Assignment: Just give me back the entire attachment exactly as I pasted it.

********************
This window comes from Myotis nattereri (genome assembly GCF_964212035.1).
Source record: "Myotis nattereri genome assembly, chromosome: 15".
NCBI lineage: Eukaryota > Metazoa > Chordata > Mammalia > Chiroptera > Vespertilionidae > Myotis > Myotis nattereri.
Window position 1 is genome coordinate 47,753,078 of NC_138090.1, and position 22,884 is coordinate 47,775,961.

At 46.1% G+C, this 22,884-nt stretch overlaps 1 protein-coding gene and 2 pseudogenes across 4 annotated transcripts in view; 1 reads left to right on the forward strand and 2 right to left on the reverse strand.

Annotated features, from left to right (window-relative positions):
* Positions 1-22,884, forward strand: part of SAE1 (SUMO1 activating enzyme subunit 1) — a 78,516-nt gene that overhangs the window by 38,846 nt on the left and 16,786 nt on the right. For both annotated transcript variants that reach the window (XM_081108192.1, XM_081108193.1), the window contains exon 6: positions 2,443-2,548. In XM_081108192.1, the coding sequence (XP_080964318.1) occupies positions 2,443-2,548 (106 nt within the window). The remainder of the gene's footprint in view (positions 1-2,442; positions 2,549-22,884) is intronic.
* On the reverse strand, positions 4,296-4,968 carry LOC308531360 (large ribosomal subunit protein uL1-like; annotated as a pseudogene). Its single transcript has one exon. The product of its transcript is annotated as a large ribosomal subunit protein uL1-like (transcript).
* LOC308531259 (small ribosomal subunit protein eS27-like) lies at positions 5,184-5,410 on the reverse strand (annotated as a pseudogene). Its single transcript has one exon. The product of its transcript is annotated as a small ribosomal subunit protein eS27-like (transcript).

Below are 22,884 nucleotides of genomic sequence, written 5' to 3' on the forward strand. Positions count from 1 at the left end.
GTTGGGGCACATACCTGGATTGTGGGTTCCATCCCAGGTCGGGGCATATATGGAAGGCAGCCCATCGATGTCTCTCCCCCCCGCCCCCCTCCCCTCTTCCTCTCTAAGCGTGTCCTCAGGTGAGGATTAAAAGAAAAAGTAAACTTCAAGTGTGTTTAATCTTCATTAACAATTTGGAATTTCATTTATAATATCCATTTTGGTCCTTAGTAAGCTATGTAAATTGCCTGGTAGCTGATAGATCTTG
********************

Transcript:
This window comes from Myotis nattereri (genome assembly GCF_964212035.1).
Source record: "Myotis nattereri genome assembly, chromosome: 15".
NCBI lineage: Eukaryota > Metazoa > Chordata > Mammalia > Chiroptera > Vespertilionidae > Myotis > Myotis nattereri.
Window position 1 is genome coordinate 47,753,078 of NC_138090.1, and position 22,884 is coordinate 47,775,961.

At 46.1% G+C, this 22,884-nt stretch overlaps 1 protein-coding gene and 2 pseudogenes across 4 annotated transcripts in view; 1 reads left to right on the forward strand and 2 right to left on the reverse strand.

Annotated features, from left to right (window-relative positions):
* Positions 1-22,884, forward strand: part of SAE1 (SUMO1 activating enzyme subunit 1) — a 78,516-nt gene that overhangs the window by 38,846 nt on the left and 16,786 nt on the right. For both annotated transcript variants that reach the window (XM_081108192.1, XM_081108193.1), the window contains exon 6: positions 2,443-2,548. In XM_081108192.1, the coding sequence (XP_080964318.1) occupies positions 2,443-2,548 (106 nt within the window). The remainder of the gene's footprint in view (positions 1-2,442; positions 2,549-22,884) is intronic.
* On the reverse strand, positions 4,296-4,968 carry LOC308531360 (large ribosomal subunit protein uL1-like; annotated as a pseudogene). Its single transcript has one exon. The product of its transcript is annotated as a large ribosomal subunit protein uL1-like (transcript).
* LOC308531259 (small ribosomal subunit protein eS27-like) lies at positions 5,184-5,410 on the reverse strand (annotated as a pseudogene). Its single transcript has one exon. The product of its transcript is annotated as a small ribosomal subunit protein eS27-like (transcript).

Below are 22,884 nucleotides of genomic sequence, written 5' to 3' on the forward strand. Positions count from 1 at the left end.
GTTGGGGCACATACCTGGATTGTGGGTTCCATCCCAGGTCGGGGCATATATGGAAGGCAGCCCATCGATGTCTCTCCCCCCCGCCCCCCTCCCCTCTTCCTCTCTAAGCGTGTCCTCAGGTGAGGATTAAAAGAAAAAGTAAACTTCAAGTGTGTTTAATCTTCATTAACAATTTGGAATTTCATTTATAATATCCATTTTGGTCCTTAGTAAGCTATGTAAATTGCCTGGTAGCTGATAGATCTTG